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Salmon in the Basin? Myth or Fact
(or have you ever seen a salmon during and after the long trek to spawn?)
By fisherman Lynn Bayona, July 12, 2004
Not long ago, a Klamath Tribal spokesman brought up an interesting situation, which he said, was factual. However the premise has no actual basis in scientific fact, only the words of Tribal lore were sited as evidence,
The tribes insist that there was a time before the dams were in place on the Klamath River, that Salmon would actually come up the river from the ocean to basin waters. Let me say here that a journey that far in the moving waters of the river heading for the sea would be a rather long journey. The tribes are so sure of the this fact, and so desirous of getting salmon back to the basin, that they are willing to launch a large lawsuit against the power company owning the Dams, which they claim are the reason for the absence of Salmon in the Basin.
Let me begin my assessment of this theory with a little fish sense. A salmonís urge to spawn takes the fish back to where it was spawned and raised. Then at a time preset by good olí Mother Nature, they go to the sea for a few years to live. After another certain time they begin the trek back up the river from which they were spawned and hatched, and spawn a new generation of fish.
Next in the assessment of Salmon and Spawning is the burning question: How long has it been since the alleged Salmon runs took place in basin waters? A lot of years I would say, certainly many more years than the average Salmon lives, so where are the fish today that were spawned in basin waters so long ago? Would there be any fish with a genetic drive to come to the waters of the basin to spawn after all of these years, if they were here at all?
Now remember, I am no Ichtoligist, I am just a guy who has seen and caught a few Salmon in Rivers. The tribes in their long ago memories called the Salmons a silvery fish, and here is where I have a real problem with the logic. I have seen Salmon after they have been beaten to death by the merciless torrents of rivers heading to the sea. When the Salmon begins its trek to spawn, it swims day and night to reach wherever it is it was hatched to spawn.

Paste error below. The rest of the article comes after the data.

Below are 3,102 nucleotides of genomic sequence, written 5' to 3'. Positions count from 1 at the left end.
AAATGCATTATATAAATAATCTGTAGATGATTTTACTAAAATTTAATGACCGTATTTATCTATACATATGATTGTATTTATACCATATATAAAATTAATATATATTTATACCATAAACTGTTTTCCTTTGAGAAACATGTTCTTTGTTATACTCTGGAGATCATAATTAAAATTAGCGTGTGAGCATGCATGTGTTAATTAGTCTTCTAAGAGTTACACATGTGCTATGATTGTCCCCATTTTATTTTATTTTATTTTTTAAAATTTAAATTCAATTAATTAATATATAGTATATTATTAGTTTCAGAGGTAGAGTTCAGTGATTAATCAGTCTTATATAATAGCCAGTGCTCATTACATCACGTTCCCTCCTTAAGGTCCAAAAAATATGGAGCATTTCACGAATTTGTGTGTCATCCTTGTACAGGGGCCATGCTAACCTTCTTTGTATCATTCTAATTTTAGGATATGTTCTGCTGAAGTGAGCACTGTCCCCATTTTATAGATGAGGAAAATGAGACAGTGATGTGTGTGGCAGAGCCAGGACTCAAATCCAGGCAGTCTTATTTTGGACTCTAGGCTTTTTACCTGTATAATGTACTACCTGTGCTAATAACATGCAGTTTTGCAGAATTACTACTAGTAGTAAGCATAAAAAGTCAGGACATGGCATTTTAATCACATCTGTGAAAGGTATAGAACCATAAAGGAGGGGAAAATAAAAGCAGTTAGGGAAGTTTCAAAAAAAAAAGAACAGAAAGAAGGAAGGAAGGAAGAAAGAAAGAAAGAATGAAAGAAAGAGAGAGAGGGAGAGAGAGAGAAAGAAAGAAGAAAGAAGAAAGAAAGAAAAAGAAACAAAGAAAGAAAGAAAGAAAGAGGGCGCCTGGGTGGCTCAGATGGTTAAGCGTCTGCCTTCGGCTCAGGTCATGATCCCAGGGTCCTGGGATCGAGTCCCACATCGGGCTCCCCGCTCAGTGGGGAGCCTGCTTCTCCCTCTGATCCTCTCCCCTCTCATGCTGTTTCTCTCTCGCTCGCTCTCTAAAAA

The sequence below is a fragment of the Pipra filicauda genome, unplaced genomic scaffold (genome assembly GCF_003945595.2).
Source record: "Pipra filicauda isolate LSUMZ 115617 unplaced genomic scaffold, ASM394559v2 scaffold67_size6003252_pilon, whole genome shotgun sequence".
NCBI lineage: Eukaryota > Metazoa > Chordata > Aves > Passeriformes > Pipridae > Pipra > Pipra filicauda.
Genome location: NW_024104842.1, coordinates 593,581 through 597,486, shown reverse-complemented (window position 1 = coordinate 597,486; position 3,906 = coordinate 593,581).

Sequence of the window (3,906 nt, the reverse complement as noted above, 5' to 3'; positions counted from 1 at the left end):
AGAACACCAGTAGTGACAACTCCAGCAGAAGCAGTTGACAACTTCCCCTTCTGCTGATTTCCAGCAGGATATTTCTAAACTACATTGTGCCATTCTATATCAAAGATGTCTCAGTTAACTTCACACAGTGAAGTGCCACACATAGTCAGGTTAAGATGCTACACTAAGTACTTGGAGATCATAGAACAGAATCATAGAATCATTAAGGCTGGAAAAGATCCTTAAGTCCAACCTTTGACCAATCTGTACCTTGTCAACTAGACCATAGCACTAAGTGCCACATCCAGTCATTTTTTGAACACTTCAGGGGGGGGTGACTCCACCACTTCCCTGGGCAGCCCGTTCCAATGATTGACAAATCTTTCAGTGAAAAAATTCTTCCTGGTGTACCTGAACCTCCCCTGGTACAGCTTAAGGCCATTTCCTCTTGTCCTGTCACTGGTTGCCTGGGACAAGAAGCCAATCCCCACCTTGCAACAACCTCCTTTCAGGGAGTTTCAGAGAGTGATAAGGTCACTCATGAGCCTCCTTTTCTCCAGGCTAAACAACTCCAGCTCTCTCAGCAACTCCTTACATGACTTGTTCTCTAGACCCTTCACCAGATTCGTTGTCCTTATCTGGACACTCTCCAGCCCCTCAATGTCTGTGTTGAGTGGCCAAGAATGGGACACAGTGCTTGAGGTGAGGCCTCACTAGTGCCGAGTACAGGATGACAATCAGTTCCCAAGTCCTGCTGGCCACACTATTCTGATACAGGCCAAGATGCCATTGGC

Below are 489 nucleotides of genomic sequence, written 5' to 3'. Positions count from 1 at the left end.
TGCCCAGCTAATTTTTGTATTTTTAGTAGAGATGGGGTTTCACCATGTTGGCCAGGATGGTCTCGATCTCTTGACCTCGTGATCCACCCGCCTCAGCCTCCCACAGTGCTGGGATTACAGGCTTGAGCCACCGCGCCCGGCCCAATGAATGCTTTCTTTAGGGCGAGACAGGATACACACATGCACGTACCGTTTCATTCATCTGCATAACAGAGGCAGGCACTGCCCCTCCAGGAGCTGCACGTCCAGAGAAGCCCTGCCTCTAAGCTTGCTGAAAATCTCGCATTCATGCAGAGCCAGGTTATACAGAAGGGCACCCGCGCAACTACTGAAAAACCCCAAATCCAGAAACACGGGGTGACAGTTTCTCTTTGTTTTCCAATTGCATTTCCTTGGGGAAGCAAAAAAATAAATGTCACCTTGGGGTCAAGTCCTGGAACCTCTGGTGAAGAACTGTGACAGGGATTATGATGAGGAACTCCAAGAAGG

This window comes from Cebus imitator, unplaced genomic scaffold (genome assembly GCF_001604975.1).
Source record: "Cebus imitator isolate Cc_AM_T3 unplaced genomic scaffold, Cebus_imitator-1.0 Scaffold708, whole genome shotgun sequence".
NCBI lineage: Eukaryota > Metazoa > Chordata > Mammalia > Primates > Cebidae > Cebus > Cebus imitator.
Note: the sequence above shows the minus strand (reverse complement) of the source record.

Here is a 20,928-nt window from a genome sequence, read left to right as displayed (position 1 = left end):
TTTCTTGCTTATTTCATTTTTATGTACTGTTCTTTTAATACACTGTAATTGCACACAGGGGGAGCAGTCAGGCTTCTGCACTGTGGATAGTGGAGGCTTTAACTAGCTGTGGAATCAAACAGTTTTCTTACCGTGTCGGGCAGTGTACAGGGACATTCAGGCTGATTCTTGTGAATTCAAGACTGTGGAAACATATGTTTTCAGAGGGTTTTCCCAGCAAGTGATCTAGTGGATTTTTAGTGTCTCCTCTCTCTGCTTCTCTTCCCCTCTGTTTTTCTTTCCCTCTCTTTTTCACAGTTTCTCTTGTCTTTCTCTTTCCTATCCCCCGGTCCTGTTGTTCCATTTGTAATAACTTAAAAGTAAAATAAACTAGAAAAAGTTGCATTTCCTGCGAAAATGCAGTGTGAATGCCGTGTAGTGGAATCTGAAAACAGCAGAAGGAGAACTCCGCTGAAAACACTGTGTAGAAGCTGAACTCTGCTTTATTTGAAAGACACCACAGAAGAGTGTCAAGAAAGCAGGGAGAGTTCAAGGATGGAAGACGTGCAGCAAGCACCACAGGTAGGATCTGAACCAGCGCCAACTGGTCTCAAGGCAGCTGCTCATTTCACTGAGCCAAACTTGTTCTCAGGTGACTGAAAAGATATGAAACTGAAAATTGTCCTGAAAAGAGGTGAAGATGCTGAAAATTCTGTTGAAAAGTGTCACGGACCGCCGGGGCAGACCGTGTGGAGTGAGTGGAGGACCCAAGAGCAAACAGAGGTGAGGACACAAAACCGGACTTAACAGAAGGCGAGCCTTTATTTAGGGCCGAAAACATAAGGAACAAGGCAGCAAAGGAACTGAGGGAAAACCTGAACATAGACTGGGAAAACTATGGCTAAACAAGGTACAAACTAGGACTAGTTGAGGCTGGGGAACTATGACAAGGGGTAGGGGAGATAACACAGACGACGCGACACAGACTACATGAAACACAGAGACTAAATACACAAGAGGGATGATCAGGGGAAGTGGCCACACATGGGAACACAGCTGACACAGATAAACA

It eats very little, it swims through rocky shallows, it jumps and leaps it way up waterfalls, and simply consumes itself on a trip which is one way, spawn and die,
When the Salmon is close to the spawn, they have lost their silvery color and get very dark. They are used up, their meat is oily and very bad to the taste, and so not much use to those who would eat them. The trick in fishing for salmon in the rivers is to be in a place where you can catch them before they reach this stage.
Let me say this, If a salmon could make the long Journey from the sea to the basin, which for Salmon would be super long journey indeed, by the time the tribes were catching these fish in the basin, they would not be silvery or edible. The effects of the spawning run of that length would be terrible, many of the fish could not even make such a long journey and be alive, let alone retain any desirable characteristics.
So, Fact or Myth, Silvery fish, or dark used up oily fish, which part of this Tribal tale, is true? Did the fish really get here and who ate them? Or is this whole thing a fish story?
Lynn T. Bayona,
Page Updated: Thursday May 07, 2009 09:14 AM Pacific
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